Losing hearts and minds: of this, I’ve no doubt. Indeed, the antiwar sentiments here grow in inverse proportion to the coalition’s “success” in Iraq, and it matters not a whit that Baghdad is quiet this morning as I write this. It was heartening to return to Myloi after almost five months in New York, where I’d begun to think I was losing my mind — and where opposition to the war decidedly represented a minority, permits to march were denied to demonstrators (and those of us who were even allowed to demonstrate stood peacefully instead on First Avenue in below-zero temperatures), and Americans became convinced that the hijacked planes on September 11 were commandeered by Iraqis; heartening to return to something akin, to my mind, to a saner society. One in which everyone knows the Iraqis had nothing to do with September 11, antiwar sentiment is shared by the majority, and antiwar demonstrators have the right to march.

On March 21, several days after I’d arrived to discover that spring was nowhere to be found, the town of Karystos (a mile and a half below Myloi, with a population of about 5,000) closed at noon in a municipal protest against the war, which means that banks, the telephone and electricity companies, shops, tavernas, kiosks, and schools shuttered their windows and locked their doors at that hour. The schoolchildren of Karystos, including the dozen or so children from Myloi (all of whom attend school there), marched through the streets with banners and headbands in an antiwar demonstration until they reached the mayor’s office, which was — of course — also closed. They decided to continue on, some banging cymbals and others rapping spoons against pots, chanting peace slogans, throughout the town, up and down its sidestreets and in its squares and along its port, for hours. The entire town cheered them on, the adults lining the narrow sidewalks or standing on corners, despite the weather. A week later, a school and work strike was held, again townwide, in protest against the war. On the front door of the National Bank of Greece here, to this day, is a notice of the antiwar demonstration: the managers and employees are proud of it. (And I find myself liking to bank here because of it.)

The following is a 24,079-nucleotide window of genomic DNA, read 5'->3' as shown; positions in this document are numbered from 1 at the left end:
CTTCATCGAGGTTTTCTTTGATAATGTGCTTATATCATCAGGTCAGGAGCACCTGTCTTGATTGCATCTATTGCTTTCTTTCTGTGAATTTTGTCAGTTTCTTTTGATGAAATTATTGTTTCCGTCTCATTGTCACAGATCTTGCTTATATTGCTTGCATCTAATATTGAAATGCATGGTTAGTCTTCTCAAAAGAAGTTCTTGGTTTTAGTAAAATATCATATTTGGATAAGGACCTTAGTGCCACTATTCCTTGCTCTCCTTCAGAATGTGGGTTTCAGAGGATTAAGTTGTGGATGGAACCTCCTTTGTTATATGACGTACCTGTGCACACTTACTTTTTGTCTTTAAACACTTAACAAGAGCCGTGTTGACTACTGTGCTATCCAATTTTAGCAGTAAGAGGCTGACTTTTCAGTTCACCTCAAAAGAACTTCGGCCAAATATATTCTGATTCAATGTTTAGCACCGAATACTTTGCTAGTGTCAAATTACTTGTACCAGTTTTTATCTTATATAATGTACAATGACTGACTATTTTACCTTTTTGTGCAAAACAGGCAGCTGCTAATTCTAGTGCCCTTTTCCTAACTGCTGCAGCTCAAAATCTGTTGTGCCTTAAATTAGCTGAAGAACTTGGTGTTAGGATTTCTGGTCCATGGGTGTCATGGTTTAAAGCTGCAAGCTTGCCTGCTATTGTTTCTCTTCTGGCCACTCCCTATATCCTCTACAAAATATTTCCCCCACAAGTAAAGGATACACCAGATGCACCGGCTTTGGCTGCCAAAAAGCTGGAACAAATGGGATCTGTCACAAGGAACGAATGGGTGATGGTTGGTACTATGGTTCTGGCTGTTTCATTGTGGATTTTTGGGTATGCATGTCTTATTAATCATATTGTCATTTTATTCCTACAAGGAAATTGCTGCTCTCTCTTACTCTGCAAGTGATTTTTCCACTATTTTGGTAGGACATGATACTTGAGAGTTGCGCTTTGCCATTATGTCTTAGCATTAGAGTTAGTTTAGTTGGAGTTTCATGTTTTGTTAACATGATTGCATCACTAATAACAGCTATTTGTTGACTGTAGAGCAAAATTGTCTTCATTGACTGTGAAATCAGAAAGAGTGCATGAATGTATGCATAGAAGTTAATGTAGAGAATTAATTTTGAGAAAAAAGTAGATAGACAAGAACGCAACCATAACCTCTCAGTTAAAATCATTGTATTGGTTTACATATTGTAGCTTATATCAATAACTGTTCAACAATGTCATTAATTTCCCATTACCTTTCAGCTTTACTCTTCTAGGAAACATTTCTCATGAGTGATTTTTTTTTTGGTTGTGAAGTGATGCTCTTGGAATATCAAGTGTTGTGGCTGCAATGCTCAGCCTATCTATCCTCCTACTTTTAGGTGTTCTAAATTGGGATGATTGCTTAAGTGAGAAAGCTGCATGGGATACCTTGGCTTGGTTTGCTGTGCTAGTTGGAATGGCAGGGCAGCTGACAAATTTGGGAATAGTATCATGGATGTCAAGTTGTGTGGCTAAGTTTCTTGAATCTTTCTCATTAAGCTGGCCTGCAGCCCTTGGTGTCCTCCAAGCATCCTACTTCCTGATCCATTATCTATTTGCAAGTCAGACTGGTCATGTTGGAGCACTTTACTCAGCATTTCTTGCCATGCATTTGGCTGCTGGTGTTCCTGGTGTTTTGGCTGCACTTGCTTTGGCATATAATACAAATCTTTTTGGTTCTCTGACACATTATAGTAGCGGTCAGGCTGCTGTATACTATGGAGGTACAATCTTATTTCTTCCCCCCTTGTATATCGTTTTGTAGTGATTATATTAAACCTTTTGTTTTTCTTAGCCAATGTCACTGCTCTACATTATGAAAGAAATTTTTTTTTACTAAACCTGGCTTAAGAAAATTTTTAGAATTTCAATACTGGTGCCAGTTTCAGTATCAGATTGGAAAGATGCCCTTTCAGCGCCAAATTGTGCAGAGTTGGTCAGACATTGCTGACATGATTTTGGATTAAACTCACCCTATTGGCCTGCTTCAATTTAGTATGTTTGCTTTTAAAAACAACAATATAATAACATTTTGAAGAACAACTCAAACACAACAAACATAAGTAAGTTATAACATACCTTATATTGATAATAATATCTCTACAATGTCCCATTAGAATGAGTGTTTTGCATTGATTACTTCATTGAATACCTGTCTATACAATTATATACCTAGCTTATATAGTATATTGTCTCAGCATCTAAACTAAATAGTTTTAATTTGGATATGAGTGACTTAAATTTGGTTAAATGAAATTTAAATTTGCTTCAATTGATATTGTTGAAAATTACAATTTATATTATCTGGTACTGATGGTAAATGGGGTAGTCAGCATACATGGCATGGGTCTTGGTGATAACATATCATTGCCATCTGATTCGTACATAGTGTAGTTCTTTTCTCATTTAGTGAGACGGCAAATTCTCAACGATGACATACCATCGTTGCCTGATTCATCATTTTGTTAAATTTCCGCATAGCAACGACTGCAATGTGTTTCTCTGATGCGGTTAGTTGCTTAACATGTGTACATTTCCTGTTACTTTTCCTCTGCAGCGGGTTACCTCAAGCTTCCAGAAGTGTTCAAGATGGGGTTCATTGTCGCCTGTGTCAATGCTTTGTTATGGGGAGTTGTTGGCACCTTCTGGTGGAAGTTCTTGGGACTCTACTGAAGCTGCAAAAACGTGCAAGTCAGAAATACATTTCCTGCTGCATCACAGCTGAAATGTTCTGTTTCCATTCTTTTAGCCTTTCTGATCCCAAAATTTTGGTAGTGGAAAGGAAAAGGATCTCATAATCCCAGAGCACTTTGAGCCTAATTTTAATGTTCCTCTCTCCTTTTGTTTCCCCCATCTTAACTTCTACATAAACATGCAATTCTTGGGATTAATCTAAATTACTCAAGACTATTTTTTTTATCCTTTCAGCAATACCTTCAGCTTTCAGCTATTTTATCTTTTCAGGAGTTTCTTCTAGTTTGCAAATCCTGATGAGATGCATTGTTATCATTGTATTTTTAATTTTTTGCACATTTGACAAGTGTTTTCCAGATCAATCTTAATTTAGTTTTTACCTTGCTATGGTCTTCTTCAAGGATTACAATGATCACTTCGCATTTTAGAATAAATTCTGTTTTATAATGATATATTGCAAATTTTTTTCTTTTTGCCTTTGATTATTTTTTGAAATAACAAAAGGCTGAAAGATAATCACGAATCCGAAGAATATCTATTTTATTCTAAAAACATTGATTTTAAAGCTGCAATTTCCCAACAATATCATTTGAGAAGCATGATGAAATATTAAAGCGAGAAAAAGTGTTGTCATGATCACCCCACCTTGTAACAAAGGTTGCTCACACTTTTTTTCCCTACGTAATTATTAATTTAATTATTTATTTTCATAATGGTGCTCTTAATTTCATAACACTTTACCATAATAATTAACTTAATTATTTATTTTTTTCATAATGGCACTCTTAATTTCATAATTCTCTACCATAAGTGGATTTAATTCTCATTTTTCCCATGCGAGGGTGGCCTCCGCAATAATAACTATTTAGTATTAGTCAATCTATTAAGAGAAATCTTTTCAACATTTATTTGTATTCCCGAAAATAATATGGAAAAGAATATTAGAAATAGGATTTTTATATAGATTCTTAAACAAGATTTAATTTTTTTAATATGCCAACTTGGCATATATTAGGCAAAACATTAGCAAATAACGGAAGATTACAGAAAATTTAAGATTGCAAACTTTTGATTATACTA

Karystos cannot compete with Athens, where last week writers and artists tossed small white caskets before the American and British embassies, and where demonstrators — upward of 150,000 at times, the largest numbers since just after the fall of the Greek dictatorship — have gathered before the American embassy almost daily since the war’s beginning. No one will broadcast the children’s marches here, no one will broadcast the town’s strikes and closings. But, as the villagers say, these children are the future. I hope so, I thought, walking with my 10-year-old friend Alexander a few days ago, who’d run off and returned with a small olive branch in his hand. This, he told me, is for Bush, o, xereis… — the, you know….

Alexander, who I try to discourage from cursing, had restrained himself from saying o keratas — the cuckold — which is how Bush is most often referred to in Myloi, at least by the men; the women, shy to use the appellation, simply call him achristo, worthless. But that a 10-year-old should make the distinction between Bush and the American people — the olive branch was not held out to Americans, after all, but to the keratas himself — reflects the odd fact that the anti-Americanism sweeping this corner of the world has everything to do with the Bush administration and, as far as I can discern, little to do with Americans in general. I wish I could be as generous but, having become much like the villagers in some ways, I recognize complicity when I see it; despite the antiwar protests in the States, public collusion — which might arise, let’s hope, in part from confusion — seems rampant, at least from this distance. Regardless of the distortion that might in fact be part and parcel of the remoteness here, it’s a distance I intend to keep.

That, Stella’s husband Thanasis quips, would be most appreciated. He tells me that he always knows when the US will go to war, since, every time I leave Myloi for New York, things go so awry that my return always presages the Bush administration’s bombing of somewhere. We laugh at the coincidence — indeed, Peter and I did return from New York shortly after September 11, 2001, just before the campaign in Afghanistan began — but the war in Iraq, as the one in Afghanistan, is no laughing matter. And then Thanasis points to Bush on the taverna’s television — Bush and Tony Blair, in Ireland — and says: O keratas.

I show Thanasis my Greek residency permit, just issued, and say the same.

Melanie Wallace is a novelist and frequent contributor to greekworks.com. Her latest novel, The Housekeeper, was published by MacAdam/Cage in April.